Times 24,923 Which Tube Exit Would That Be?

Solving time 25 minutes

Another puzzle that I found vaguely irritating. There are too few clever wordplay constructions and too many oblique references for my taste such as 2D IMMODEST and 4D CORRIDOR. I had finished this in just under 20 minutes bar 10A and I have stared at ?M?N for some time now. I’ve guessed AMEN as the answer but need my ever erudite audience to explain the rest of it – or correct my guess if I’m wrong

1 BIBLICAL – Job is a character in the Christian Bible – awful clue;
9 ALTHOUGH – A-L-THOUGH(t); “however” is the definition;
10 AMEN – a pure guess on my part based on a supposed definition “right” – I don’t see the rest of it; on edit – see solution provided by Jack. Another clue I’m not enamoured of;
11 DARBY,AND,JOAN – (any DJ or a band)*; the folks who live on the hill;
13 PENNED – two meanings;
14 ROLL-CALL – demand=CALL; revolutionary movement=ROLL; the start of the school day;
15 STIR-FRY – prison=STIR (slang); penal reformer=(Elizabeth) FRY;
20 ACID,RAIN – AC-I-DRAIN; (alternating) current=AC;
23 ABSENT-MINDED – “with fonder heart”=reference to “absence makes the heart grow fonder”; was caring=MINDED;
25 DASH – three meanings 1=throw=cast 2=mild swear word from yesteryear 3=just a little;
26 DILUTION – (until I do)*;
27 TUTORING – TU-TO-RING; TU=Trade Union (people not working collectively?);
2 IMMODEST – Jonathan Swift wrote not just of Gulliver but also a work entitled “A Modest Proposal”;
3 LONDON,BRIDGE – cryptic definition + reference to the old song “London Bridge is Falling Down”;
4 CORRIDOR – reference the phrase “corridors of power” (always said in the plural?);
6 ATONAL – A-TON-A-L(ock); “a ton” is slang for 100mph (160kph);
7 EURO – hidden (bibl)E (yo)U (refe)R (t)O; the Mark was the German currency (and may soon be again);
8 CHANDLER – C-HANDLER; clubs=C (playing cards); a second = a HANDLER (boxing);
12 JACOBS,LADDER – two meanings;
15 SEAWARDS – S(E-AWARD)S; E is from (pirat)E; SS=steamship so “escorted by vessel”;
18 UNREASON – (nuns are + o=old)*;
21 ANTRIM – A-N(o)T-RIM; “none the less not”=NT;
24 SILK – S-ILK; a SILK is an even more expensive barrister (advocate);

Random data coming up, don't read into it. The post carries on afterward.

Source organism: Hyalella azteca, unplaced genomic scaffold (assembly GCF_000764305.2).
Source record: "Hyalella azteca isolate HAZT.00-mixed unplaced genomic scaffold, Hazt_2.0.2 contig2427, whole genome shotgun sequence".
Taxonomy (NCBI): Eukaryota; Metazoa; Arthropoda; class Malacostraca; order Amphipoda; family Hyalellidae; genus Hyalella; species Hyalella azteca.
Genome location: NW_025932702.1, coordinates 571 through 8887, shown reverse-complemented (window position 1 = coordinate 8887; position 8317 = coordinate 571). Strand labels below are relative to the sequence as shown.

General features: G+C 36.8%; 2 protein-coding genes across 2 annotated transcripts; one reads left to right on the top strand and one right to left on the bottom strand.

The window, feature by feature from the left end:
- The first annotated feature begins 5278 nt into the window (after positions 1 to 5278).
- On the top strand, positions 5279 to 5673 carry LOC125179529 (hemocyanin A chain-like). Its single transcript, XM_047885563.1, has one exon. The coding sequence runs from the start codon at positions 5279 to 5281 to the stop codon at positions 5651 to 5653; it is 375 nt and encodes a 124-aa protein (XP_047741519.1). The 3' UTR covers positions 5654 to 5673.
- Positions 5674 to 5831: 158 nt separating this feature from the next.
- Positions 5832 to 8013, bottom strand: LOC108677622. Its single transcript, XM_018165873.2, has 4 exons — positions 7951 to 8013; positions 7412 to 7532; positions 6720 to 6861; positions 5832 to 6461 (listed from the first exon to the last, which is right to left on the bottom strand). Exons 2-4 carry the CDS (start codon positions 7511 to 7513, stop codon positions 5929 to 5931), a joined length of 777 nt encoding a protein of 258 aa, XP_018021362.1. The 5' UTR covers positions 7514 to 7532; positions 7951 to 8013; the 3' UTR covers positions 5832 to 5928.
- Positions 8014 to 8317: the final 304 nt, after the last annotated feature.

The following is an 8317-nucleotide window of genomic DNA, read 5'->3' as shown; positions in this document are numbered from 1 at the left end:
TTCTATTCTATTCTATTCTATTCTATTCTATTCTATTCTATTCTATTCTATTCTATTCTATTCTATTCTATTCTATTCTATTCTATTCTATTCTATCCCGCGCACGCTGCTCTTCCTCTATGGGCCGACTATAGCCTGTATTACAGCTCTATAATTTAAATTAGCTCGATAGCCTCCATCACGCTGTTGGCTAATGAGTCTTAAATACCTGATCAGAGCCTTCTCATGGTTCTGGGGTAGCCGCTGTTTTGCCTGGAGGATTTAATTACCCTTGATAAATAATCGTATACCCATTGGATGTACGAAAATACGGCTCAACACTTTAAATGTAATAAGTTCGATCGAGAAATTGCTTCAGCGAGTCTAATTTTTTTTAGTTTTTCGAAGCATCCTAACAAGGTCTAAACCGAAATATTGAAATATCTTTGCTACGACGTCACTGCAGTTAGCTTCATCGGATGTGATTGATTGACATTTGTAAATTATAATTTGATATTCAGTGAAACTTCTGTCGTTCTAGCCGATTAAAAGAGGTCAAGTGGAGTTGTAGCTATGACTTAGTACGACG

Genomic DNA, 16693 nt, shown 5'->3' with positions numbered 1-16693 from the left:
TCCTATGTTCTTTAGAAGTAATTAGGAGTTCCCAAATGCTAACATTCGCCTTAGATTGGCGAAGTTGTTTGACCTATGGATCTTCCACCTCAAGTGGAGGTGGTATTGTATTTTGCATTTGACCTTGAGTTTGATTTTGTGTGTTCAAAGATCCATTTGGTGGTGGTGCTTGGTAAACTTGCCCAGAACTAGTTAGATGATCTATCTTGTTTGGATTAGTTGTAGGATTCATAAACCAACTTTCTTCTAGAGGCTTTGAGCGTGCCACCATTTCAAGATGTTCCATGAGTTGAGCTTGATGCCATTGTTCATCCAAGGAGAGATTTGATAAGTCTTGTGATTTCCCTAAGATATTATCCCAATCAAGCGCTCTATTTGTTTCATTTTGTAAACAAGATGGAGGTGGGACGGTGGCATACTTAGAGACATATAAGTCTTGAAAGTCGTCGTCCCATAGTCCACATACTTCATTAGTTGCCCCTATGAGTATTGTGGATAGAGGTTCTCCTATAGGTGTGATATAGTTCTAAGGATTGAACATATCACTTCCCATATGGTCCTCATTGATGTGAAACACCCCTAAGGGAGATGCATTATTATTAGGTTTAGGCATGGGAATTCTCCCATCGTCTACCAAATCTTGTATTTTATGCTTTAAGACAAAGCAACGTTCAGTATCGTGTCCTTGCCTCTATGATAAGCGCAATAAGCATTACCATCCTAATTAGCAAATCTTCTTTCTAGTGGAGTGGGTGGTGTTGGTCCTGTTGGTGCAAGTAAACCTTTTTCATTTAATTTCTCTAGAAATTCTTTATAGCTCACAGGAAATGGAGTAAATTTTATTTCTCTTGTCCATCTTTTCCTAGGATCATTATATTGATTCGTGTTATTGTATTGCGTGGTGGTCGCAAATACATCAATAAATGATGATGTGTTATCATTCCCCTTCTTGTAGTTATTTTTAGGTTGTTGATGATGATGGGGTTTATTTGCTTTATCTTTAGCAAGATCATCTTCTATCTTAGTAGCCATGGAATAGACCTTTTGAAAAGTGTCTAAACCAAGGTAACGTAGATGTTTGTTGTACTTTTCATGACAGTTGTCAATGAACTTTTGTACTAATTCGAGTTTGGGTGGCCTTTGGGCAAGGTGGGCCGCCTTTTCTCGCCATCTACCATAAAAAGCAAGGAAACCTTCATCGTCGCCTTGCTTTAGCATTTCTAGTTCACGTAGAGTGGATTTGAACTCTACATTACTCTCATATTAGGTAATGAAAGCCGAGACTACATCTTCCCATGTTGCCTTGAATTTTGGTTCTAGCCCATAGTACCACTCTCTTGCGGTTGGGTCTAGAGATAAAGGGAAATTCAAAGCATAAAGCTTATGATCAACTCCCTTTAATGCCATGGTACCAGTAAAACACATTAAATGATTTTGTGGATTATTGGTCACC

48 comments on “Times 24,923 Which Tube Exit Would That Be?”

  1. Similarly had major hold-ups in the top left, but I plumped for OMEN thinking there was no way that clue could lead to AMEN. Oh well…
  2. Thanks jimbo and jackkt! For once, I spotted the oblique references (Swift’s immodest proposal of infanticide is one of the few things I know about him and C.P.Snow’s Corridors of Power was part of my youthful education). So I enjoyed this 40 minute challenge, despite agreeing with jimbo over the relative lack of clever wordplay constructions. Amen.
    1. I put up another theory earlier but deleted it when I spotted the correct answer. Truly a ‘Doh!’ moment.

      I think 25ac has to be a triple definition to account for ‘just a little’.

  3. Several comical wrong turns today: first of all I came up with JOCKEY LADDER at 12dn as a means of getting on board, which sounds like an invention waiting to be made. Corrected that one quickly enough, but then stuck in INDECENT at 2dn, led astray by the dire Hollywood film.

    Eventually sorted that one out, before running into the same roadblock as everyone else with 10ac. The best I could do was OMAN, on the grounds that it’s on the right as you exit the tube of the Gulf. Desperate stuff, I know. 47 minutes.

  4. Another with INDECENT (something about indecent haste) here making 10 even more impossible than it already was, so DNF. Well done Jack for spotting it. An aside irritating me for some reason, Jack might know, did the lyric for The Folks who Live on the Hill originally have Darby and Joan or as Peggy Lee sings it, Baby and Joe?
  5. Not sure of my time; at least 20 minutes of it was spent staring at the NW corner. I was never quite sure of 1ac (not the finest clue) and I’ve never heard of the Swift work so the best I could come up with for 2dn was INDECENT. This made 10ac impossible so in the end I bunged in INNOCENT for 2dn and ANON for 10ac just to finish the thing.
  6. Thanks jackkt for 10ac. Folks over in The Times’ forum are having quite a time sorting that one out. My theory involving Ramen noodles has now been comprehensively blown out of the water!
    I actually thought this was a lot of fun.
  7. I found this hard to get started on, but then something clicked and I romped through the rest in good time, held only by the NW corner – 2dn which I had to look up Swift’s wikipedia entry for, 1ac and 10ac which I only now understand and don’t much like. ..stick to the right side, or right half, would have been better.
  8. Glad to be back from a couple of days or so in the cruciverbal wilderness … but with a DNF. (Lack of practice?) Took 26 mins without seeing the parsing for AMEN and called it quits — with that in as a sheer guess. OMAN and OMEN were out of the question. So Jack’s parsing is (as ever) brilliant. But where TF’s the def eh?

    Jim and I can now perhaps agree: Lit-stuff must be preferable to god-bothering??

    1. Welcome back – we missed you

      I think 10A is a truely abysmal clue. So far we haven’t had one contributor say that they solved it first off even with ?M?N in place – and that includes my fellow Mephisto blogger George. Jack did very well to finally see the awful truth. The intersection with the crummy 2D is also unhelpful.

      Anything is preferable to god-bothering.

    2. I’m afraid the definition is ‘It’. We had some discussions about this sort of nonsense only a few days ago.
      1. Indeed we did and I think we found instances with and without warrant. This must be one of the latter. Unless we’re al missing something??